“At this point, there are no certification pathways for computer science teachers, so they are pulled from all different fields,” she says. “One of the places where budget cuts have really affected teaching is in reduced funds for coaching. The less funding you have for these types of programs and for teacher professional development, [the more] it will take its toll, especially in low-resource schools with a high number of underrepresented students.”
The ECS program for teachers focuses on content and pedagogical knowledge, inquiry and equity, and the development of a learning community committed to broadening participation in computing. She and a team of GSE&IS graduate student researchers examined the reasons why so few African American, Latina/o and female students at three schools in Los Angeles were studying computer science. Their findings became the nucleus of her second book, “Stuck in the Shallow End: Education, Race, and Computing” (with R. Estrella, J. Goode, J. Jellison, and K. Nao. Cambridge: The MIT Press, 2008).
“Into the Loop began with the ‘Out of the Loop’ research project,” Margolis explains. “Basically, we found that there was incredible confusion about what computer science is at the high school level. There were great disparities between the schools. In schools with high numbers of African American and Latino students, what was called ‘computer science’ was really limited to rudimentary skills like Word Perfect and Internet searching. We saw schools that were technology rich but curriculum poor. The equipment was there, but no curriculum, and no access for these students to real computer science learning.”
Margolis underscores the fact that “computer science is a gateway across all disciplines,” and says that after the initial study, the team began to develop the ECS curriculum for the high school level that would make computer science relevant and engaging for a diverse student population.
“Computer science is one of the fields that has the least participation of African Americans, Latinos, and females,” she says. “Our program is all about making this knowledge accessible to all students, so we refer to it as democratization of computer science knowledge.”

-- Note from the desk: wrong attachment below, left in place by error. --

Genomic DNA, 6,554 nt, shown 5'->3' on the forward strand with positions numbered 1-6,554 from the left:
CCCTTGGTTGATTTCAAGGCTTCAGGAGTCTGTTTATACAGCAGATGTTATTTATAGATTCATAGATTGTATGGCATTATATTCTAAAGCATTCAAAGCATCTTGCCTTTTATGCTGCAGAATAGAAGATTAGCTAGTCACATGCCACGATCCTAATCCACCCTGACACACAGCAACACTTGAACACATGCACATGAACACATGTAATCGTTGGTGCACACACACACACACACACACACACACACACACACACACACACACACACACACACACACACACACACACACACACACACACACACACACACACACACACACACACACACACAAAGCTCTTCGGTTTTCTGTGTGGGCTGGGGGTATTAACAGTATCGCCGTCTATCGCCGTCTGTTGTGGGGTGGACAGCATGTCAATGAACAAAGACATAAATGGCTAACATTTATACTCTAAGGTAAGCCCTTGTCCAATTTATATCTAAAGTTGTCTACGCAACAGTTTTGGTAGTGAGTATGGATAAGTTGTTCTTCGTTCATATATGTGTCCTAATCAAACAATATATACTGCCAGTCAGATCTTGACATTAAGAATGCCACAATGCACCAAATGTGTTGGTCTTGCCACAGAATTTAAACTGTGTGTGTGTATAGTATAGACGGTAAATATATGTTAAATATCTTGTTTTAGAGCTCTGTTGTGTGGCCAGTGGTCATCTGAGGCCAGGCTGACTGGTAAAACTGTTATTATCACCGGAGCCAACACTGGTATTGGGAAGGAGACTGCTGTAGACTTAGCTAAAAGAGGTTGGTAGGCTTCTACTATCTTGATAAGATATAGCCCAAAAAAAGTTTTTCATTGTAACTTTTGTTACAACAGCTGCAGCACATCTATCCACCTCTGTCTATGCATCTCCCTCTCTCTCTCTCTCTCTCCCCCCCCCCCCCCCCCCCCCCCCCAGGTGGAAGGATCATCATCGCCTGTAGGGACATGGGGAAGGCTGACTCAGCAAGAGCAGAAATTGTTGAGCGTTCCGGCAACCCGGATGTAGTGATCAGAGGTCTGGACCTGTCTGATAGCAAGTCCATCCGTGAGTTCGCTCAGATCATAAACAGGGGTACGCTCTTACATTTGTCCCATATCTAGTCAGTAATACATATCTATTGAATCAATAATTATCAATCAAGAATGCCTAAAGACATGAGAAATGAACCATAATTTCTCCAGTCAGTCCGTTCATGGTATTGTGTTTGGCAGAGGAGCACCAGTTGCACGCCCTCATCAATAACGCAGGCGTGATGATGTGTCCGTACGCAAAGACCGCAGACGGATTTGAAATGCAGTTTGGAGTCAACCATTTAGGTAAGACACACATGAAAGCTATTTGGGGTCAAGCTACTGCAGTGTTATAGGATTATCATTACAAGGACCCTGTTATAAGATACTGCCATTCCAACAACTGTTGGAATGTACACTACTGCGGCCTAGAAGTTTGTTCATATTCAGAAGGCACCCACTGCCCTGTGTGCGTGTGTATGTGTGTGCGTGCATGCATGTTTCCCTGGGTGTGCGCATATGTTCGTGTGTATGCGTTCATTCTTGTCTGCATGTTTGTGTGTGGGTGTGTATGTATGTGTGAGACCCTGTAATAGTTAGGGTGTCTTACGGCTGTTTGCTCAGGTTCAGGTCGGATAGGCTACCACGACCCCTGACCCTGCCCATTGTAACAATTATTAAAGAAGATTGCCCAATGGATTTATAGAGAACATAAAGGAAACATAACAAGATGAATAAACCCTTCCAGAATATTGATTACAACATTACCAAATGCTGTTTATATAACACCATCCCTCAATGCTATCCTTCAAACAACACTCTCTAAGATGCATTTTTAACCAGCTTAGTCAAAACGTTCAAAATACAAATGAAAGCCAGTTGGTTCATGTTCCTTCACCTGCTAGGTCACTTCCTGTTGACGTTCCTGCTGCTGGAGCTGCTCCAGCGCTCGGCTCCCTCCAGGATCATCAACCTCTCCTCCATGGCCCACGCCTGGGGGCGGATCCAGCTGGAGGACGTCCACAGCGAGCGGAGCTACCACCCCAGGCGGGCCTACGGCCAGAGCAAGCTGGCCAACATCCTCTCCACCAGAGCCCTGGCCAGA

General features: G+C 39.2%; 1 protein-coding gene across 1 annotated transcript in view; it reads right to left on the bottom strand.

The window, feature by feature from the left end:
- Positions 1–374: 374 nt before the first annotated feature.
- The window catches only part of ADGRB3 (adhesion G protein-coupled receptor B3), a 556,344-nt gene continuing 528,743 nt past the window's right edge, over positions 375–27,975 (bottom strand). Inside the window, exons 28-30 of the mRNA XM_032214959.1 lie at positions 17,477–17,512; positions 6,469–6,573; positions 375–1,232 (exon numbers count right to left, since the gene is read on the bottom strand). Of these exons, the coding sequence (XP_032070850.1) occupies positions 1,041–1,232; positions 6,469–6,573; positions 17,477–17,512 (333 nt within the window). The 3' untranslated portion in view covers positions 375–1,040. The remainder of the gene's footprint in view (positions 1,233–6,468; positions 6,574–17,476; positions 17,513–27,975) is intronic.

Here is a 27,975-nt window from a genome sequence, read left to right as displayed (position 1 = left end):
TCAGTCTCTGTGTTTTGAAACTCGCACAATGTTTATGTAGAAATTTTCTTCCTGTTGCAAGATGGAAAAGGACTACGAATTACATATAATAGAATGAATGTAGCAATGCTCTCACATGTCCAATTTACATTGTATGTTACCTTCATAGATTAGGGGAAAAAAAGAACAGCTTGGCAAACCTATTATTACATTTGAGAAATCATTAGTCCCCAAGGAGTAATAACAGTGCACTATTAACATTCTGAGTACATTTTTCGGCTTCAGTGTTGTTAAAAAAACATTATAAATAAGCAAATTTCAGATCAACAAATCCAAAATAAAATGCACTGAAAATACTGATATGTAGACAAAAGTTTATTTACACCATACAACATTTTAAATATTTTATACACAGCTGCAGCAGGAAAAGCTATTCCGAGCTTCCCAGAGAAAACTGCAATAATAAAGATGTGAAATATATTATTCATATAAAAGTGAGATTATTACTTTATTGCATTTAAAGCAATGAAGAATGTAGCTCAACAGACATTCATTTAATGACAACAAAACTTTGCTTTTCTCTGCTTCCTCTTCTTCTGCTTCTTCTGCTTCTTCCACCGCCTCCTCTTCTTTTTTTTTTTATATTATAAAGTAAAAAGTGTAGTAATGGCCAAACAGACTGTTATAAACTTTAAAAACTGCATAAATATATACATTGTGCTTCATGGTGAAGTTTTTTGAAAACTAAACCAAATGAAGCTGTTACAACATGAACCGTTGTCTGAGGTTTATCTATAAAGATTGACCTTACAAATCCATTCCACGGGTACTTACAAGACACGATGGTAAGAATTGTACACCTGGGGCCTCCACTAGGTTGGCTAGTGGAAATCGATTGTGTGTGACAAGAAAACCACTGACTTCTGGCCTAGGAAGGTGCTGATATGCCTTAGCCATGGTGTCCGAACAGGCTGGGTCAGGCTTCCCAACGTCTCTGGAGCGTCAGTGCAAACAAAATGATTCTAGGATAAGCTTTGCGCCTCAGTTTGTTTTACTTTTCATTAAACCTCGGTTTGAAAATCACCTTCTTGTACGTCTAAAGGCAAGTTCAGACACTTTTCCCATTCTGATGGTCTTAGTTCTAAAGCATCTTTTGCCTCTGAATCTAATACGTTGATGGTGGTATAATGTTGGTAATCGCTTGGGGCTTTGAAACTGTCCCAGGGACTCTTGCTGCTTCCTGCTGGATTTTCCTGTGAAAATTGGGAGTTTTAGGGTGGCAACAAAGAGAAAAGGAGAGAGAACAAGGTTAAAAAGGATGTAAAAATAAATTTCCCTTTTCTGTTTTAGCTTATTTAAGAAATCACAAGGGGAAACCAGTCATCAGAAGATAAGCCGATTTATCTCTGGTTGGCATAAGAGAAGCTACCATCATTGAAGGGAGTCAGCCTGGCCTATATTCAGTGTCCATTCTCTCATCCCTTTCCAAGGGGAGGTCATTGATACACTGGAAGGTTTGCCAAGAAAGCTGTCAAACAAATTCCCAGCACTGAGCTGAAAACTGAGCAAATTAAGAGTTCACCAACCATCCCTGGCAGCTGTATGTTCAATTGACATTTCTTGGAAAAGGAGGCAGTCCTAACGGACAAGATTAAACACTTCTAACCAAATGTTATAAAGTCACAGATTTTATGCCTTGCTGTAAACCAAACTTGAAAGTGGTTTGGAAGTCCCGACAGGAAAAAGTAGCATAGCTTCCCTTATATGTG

Margolis says that stereotypes and disparities in resources at home are also factors in the underrepresentation of minority and female students in computer science courses in LAUSD.
“We call it preparatory-privilege – kids who come from homes [with] multiple computers and where there are parents who know about computer science, these are the ones who come to school with all this background knowledge, and everyone then assumes that they are the only students with a ‘natural talent’ for the field,” says Margolis.
“These assumptions are wrong, but they impact how teachers think and how principals think – and how kids themselves think,” she asserts. “There are beliefs that are deeply held that if you’re not doing computing, it must mean that you are not interested or able. Many kids think, ‘I couldn’t do that.’ But, the truth is that they’ve never been introduced to it in a way that engages them and demystifies the field.”
Margolis says that the concept of computer science needs to be redefined as “the knowledge and the skills that you need to create the technology, not just consume the technology. These skills, if you have them, give you a huge step up in entering the STEM fields or the many fields at the college level. By introducing more [students] to these concepts and this field, and by getting them more engaged and interested at the high school level, it will feed the computer science pipeline to the college and graduate levels.”
“This is a field that is changing the whole world. If you know computer science, doors are more open to you everywhere, and yet, it’s not in the schools [enough],” she says. “We believe that this is knowledge that should be available to all kids. Into the Loop is trying to make sure it’s available to all students, not just a select, privileged band.”